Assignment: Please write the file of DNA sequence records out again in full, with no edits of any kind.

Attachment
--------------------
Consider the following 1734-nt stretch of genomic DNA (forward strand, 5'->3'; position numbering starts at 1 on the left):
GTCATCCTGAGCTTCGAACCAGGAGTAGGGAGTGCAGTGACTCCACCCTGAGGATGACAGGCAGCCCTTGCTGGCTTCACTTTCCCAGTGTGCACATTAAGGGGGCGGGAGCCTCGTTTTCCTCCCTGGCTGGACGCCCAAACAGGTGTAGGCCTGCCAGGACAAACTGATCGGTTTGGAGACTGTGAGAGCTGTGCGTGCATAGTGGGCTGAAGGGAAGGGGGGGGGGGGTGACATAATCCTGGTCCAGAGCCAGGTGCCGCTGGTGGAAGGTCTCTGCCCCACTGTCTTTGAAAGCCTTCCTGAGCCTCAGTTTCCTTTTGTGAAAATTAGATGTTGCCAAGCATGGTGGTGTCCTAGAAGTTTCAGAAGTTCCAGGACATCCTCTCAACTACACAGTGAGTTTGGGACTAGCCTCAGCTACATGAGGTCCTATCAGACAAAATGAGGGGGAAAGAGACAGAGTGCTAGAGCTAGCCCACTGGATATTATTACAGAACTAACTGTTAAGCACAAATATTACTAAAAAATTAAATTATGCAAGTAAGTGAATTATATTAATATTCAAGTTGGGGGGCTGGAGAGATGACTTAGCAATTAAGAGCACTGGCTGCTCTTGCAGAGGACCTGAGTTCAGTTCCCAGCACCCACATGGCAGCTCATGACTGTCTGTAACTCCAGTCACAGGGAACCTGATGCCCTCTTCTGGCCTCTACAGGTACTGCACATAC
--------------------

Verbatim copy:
Consider the following 1734-nt stretch of genomic DNA (forward strand, 5'->3'; position numbering starts at 1 on the left):
GTCATCCTGAGCTTCGAACCAGGAGTAGGGAGTGCAGTGACTCCACCCTGAGGATGACAGGCAGCCCTTGCTGGCTTCACTTTCCCAGTGTGCACATTAAGGGGGCGGGAGCCTCGTTTTCCTCCCTGGCTGGACGCCCAAACAGGTGTAGGCCTGCCAGGACAAACTGATCGGTTTGGAGACTGTGAGAGCTGTGCGTGCATAGTGGGCTGAAGGGAAGGGGGGGGGGGGTGACATAATCCTGGTCCAGAGCCAGGTGCCGCTGGTGGAAGGTCTCTGCCCCACTGTCTTTGAAAGCCTTCCTGAGCCTCAGTTTCCTTTTGTGAAAATTAGATGTTGCCAAGCATGGTGGTGTCCTAGAAGTTTCAGAAGTTCCAGGACATCCTCTCAACTACACAGTGAGTTTGGGACTAGCCTCAGCTACATGAGGTCCTATCAGACAAAATGAGGGGGAAAGAGACAGAGTGCTAGAGCTAGCCCACTGGATATTATTACAGAACTAACTGTTAAGCACAAATATTACTAAAAAATTAAATTATGCAAGTAAGTGAATTATATTAATATTCAAGTTGGGGGGCTGGAGAGATGACTTAGCAATTAAGAGCACTGGCTGCTCTTGCAGAGGACCTGAGTTCAGTTCCCAGCACCCACATGGCAGCTCATGACTGTCTGTAACTCCAGTCACAGGGAACCTGATGCCCTCTTCTGGCCTCTACAGGTACTGCACATAC